West Virginia Press Association Capitol Reporter
CHARLESTON, W.Va. — Legislative Analyst Steve Thompson gave a presentation to the House Committee on Government Organization this week on the Legislative Rule-Making and Review Process.
Speaking on Monday, Thompson explained legislative rules are a lot like bills, but the process of making them is slightly different.
Chief Counsel Arlie Hubbard elaborated, saying an interim committee, made up of six members of the senate and six members of the house, is introduced to a rule and will then be given the opportunity to ask questions of counsel. The agency (expert) is there as well to answer questions and give more detail as needed.
If the committee wants to make changes to the rule, they will ask the agency if they are interested in doing so. If not, the changes would become an amendment to the rule to be voted on.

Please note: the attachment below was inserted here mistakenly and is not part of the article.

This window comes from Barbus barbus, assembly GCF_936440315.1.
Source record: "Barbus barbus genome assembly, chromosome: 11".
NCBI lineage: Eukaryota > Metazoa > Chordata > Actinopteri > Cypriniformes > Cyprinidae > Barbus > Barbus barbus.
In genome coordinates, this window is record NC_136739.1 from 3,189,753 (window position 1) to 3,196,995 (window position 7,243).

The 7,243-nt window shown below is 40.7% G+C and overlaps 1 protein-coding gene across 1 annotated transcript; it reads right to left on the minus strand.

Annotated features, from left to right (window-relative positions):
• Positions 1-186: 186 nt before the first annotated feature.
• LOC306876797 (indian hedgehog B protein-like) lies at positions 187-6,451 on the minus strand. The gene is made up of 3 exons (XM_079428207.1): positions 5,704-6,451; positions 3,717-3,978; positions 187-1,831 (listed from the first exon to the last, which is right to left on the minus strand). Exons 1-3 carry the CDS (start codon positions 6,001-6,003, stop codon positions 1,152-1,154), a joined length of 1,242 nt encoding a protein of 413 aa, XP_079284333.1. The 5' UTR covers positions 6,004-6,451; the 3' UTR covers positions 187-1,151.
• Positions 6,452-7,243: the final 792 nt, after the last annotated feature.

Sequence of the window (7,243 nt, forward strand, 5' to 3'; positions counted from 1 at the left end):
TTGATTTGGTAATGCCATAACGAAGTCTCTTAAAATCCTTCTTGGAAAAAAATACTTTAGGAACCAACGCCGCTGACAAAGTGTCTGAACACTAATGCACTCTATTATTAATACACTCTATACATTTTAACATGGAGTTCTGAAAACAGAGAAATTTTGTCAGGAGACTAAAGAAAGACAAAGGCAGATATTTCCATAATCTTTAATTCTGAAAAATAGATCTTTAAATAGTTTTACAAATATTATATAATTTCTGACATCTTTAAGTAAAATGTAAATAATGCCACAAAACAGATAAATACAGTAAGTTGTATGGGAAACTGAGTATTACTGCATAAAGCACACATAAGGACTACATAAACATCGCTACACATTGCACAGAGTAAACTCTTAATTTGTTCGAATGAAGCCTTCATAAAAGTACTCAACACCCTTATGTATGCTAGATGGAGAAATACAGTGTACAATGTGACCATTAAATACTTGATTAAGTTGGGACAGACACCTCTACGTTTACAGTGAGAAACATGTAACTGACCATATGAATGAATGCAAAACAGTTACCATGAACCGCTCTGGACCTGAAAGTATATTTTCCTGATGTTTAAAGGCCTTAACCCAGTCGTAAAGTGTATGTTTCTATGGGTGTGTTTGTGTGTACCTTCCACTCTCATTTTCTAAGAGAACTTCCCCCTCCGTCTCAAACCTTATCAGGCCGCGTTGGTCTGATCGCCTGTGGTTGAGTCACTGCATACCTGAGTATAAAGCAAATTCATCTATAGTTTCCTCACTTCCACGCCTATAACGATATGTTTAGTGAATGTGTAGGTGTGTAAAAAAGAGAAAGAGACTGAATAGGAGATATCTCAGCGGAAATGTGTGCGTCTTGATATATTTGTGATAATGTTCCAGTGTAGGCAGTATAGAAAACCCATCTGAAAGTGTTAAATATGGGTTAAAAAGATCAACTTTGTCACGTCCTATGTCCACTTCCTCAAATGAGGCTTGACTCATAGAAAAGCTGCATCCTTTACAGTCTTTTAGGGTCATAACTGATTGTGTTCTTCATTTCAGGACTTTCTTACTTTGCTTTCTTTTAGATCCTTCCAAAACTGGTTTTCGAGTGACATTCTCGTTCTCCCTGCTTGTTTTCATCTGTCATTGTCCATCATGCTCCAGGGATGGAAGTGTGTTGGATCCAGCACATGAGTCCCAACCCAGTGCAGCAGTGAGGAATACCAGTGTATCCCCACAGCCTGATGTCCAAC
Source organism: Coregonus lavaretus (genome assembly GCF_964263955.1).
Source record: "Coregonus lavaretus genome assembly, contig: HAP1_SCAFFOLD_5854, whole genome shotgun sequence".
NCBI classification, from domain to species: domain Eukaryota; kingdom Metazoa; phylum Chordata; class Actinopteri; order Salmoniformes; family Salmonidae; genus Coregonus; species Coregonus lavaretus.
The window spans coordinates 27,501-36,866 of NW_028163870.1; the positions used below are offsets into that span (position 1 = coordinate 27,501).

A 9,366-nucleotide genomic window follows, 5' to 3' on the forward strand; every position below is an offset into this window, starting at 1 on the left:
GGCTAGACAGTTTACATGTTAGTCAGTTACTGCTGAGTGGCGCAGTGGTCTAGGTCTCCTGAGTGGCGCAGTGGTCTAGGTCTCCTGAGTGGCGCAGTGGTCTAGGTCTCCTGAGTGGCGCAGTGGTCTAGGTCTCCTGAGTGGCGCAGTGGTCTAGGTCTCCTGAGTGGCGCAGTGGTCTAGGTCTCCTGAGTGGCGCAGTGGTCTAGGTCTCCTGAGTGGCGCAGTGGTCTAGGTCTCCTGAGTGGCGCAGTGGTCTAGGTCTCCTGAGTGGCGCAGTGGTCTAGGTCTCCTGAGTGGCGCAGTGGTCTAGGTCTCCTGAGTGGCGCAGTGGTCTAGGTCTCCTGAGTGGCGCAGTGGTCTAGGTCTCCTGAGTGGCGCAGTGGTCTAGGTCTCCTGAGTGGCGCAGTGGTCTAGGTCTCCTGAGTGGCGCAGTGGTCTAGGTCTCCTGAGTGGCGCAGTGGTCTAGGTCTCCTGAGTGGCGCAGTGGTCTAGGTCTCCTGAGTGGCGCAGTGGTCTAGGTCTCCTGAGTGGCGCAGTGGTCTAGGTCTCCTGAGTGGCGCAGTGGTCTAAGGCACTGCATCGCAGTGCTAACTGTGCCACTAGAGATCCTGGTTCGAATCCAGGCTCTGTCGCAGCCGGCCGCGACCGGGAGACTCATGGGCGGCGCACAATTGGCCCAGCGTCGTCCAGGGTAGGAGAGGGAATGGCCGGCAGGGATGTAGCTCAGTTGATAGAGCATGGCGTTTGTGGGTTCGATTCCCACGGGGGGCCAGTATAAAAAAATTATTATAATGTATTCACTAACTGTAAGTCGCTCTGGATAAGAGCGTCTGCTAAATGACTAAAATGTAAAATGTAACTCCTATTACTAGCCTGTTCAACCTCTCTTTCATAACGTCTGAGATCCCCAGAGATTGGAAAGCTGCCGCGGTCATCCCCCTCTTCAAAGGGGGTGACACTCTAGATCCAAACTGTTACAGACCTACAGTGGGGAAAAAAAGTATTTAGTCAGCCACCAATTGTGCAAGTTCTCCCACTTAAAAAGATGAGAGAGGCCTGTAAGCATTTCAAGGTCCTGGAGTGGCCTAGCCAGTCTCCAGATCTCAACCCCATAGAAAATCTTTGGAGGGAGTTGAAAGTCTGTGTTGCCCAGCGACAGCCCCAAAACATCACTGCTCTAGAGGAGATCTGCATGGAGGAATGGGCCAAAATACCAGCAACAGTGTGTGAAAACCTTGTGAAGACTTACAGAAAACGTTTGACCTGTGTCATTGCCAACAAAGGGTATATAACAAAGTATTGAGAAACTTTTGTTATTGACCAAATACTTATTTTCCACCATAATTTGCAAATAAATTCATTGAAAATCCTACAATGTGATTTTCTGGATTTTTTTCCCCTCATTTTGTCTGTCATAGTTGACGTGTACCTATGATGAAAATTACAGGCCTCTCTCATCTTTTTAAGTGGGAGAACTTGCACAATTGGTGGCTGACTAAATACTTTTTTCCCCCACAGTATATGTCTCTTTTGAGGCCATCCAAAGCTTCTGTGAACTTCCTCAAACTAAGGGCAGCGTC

Thompson said all rules are required to have a 30-day “public comment period” beginning 270 days before the start of the next legislative session, during which the public can give its opinion. Public comments must be responded to in writing, whether the comments are agreeing to make changes or defending the rules for what they are.
Thompson said rules should not conflict with one another and should be “reasonable and convenient” and “readily understandable.”